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We’ve written about the virtues of natural gas as a replacement fuel for diesel in this blog for some time now. It’s much cleaner and cheaper than diesel and as reported from the High Horsepower Summit 2012, natural gas may eventually replace as much as 25 to 40 percent of the diesel consumption in the world.
But ethylene, derived from natural gas, is also used widely in manufacturing chemicals and a whole host of plastics and synthetic materials and products. And as this report notes, the lower cost and greater availablity of natural gas should boost ethylene stocks and could help lower manufacturing and raw material prices in this country by as much as $11.6 billion a year. Already, Texas petrochemical manufacturers have invested $15-billion in improvements and upgrades to petrochemical plants to take advantage of this natural gas boom.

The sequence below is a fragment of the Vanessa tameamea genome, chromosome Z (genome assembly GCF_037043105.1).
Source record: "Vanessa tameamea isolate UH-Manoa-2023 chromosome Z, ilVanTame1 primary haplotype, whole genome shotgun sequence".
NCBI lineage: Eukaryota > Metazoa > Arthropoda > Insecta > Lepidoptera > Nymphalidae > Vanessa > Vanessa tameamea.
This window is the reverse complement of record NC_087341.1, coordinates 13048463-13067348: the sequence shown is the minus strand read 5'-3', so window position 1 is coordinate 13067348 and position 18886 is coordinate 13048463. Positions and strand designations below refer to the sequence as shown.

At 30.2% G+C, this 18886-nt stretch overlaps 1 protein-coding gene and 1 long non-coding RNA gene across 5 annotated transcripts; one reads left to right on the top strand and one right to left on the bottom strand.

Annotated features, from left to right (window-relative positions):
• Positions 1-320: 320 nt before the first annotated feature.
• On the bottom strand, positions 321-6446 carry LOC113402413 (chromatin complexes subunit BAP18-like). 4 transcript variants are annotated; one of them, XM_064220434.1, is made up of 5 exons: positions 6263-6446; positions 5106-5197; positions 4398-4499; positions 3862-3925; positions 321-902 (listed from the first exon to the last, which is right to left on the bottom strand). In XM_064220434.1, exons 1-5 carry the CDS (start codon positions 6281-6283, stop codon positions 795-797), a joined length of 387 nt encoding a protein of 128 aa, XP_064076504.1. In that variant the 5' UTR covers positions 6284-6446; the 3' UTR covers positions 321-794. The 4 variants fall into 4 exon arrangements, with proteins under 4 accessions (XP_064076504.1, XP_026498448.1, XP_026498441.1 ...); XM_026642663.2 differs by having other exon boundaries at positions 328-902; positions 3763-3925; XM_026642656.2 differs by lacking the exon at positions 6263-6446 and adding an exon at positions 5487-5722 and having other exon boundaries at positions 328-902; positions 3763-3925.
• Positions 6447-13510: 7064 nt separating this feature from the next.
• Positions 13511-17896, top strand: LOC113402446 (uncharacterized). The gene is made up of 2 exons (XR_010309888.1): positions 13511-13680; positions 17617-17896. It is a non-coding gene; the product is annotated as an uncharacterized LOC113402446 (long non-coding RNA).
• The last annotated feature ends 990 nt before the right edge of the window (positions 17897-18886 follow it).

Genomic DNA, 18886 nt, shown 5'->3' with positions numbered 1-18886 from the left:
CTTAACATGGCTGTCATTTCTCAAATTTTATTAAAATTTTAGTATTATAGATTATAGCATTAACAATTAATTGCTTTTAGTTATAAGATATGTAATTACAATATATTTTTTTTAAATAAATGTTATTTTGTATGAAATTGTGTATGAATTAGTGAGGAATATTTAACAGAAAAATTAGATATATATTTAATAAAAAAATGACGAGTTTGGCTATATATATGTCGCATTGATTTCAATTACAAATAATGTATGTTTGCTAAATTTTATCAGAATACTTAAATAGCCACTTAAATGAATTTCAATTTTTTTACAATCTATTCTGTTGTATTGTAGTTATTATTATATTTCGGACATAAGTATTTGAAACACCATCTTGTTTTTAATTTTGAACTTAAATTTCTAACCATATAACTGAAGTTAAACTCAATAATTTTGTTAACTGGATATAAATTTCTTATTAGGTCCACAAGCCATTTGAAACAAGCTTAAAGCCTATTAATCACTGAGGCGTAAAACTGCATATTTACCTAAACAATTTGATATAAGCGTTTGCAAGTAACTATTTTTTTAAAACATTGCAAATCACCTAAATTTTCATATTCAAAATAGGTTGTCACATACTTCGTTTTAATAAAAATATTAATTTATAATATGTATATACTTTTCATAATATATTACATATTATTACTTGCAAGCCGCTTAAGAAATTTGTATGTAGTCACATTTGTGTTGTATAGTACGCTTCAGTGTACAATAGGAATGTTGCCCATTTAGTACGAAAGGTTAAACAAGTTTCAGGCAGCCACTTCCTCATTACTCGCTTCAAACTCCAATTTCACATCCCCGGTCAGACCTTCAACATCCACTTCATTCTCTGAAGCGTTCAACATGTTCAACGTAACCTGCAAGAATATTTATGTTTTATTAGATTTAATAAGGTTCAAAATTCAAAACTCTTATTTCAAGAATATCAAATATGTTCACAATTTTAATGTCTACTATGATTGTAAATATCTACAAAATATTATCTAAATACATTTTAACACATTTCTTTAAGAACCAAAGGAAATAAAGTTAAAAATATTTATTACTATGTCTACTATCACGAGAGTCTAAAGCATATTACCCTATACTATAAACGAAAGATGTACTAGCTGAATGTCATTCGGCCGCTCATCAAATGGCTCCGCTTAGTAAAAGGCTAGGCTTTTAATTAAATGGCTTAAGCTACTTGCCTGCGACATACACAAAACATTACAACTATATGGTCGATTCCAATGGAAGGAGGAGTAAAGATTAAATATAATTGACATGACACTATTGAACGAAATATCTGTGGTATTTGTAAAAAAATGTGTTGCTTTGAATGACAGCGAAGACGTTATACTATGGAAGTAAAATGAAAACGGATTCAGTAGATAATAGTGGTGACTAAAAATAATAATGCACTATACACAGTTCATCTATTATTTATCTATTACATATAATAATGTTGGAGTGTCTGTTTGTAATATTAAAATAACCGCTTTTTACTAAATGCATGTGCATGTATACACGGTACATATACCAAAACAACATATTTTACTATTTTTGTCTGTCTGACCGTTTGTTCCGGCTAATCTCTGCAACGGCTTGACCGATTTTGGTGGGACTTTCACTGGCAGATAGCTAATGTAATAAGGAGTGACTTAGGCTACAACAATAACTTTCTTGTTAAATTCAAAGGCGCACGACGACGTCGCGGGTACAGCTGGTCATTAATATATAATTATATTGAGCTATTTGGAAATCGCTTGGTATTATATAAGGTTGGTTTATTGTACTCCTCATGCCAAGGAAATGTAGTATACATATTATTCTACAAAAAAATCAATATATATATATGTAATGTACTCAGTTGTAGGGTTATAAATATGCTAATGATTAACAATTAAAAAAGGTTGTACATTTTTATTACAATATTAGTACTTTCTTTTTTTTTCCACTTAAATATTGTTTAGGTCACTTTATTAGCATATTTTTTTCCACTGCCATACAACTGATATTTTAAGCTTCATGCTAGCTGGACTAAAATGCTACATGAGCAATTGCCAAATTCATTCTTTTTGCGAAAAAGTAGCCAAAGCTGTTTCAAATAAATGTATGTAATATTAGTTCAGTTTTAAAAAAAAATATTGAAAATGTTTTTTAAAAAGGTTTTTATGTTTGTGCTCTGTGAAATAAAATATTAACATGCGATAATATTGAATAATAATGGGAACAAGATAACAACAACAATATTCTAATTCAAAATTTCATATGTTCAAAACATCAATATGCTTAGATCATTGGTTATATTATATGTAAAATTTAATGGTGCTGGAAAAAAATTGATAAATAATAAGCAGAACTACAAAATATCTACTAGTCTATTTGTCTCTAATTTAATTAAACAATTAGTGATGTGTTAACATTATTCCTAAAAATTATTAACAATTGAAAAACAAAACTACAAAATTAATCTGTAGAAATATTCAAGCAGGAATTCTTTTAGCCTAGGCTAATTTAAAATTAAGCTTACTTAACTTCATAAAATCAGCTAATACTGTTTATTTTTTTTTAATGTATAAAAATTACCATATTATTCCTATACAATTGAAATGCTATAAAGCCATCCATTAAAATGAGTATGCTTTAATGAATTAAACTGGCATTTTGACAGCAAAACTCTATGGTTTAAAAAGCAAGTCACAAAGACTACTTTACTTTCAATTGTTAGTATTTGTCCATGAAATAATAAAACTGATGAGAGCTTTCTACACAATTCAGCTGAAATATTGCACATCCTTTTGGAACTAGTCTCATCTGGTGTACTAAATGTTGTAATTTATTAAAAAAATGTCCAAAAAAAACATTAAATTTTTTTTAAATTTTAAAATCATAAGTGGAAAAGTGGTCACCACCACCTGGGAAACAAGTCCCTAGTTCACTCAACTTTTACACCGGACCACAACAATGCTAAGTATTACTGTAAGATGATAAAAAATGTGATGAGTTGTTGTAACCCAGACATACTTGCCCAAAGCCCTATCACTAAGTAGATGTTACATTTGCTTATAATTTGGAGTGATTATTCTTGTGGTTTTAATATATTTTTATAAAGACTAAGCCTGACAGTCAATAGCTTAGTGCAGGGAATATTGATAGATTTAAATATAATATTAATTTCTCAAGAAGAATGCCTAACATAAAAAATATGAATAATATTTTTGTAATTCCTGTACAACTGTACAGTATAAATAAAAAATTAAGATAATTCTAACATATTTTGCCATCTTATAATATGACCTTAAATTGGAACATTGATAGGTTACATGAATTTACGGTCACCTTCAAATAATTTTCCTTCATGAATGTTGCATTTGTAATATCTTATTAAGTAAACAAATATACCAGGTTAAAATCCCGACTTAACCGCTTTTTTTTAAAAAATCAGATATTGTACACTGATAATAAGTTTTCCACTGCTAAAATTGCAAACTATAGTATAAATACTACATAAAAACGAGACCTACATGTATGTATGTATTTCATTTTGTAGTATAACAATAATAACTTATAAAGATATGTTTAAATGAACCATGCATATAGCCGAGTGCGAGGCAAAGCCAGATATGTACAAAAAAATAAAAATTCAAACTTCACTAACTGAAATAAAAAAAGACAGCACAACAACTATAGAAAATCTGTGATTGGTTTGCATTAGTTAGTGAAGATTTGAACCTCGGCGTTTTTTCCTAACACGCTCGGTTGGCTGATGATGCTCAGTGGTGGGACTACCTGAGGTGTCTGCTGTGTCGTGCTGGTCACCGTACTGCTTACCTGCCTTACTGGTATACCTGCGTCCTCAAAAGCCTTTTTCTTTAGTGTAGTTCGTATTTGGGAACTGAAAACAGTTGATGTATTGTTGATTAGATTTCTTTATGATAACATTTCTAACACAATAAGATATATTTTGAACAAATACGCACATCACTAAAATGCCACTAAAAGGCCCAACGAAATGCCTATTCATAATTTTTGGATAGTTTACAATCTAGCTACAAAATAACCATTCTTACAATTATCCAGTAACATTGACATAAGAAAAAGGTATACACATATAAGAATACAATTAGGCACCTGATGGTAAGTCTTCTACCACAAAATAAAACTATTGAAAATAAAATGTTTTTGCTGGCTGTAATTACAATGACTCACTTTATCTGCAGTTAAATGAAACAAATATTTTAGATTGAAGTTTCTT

Some even speculate that the economic advantage these lower costs give us will help move a lot of material manufacturing back to the United States.
And lest any environmentalists get too out of sorts about the fracking that creates this natural gas bonanza, I should add that at least half if not three quarters of all the material used to create the outdoor gear one uses in surfing, boating, skiing, kayaking, and mountaineering is derived from petrochemical manufacturing. You don’t climb Everest in wool and silk. You don’t surf Peahi on a balsa wood board.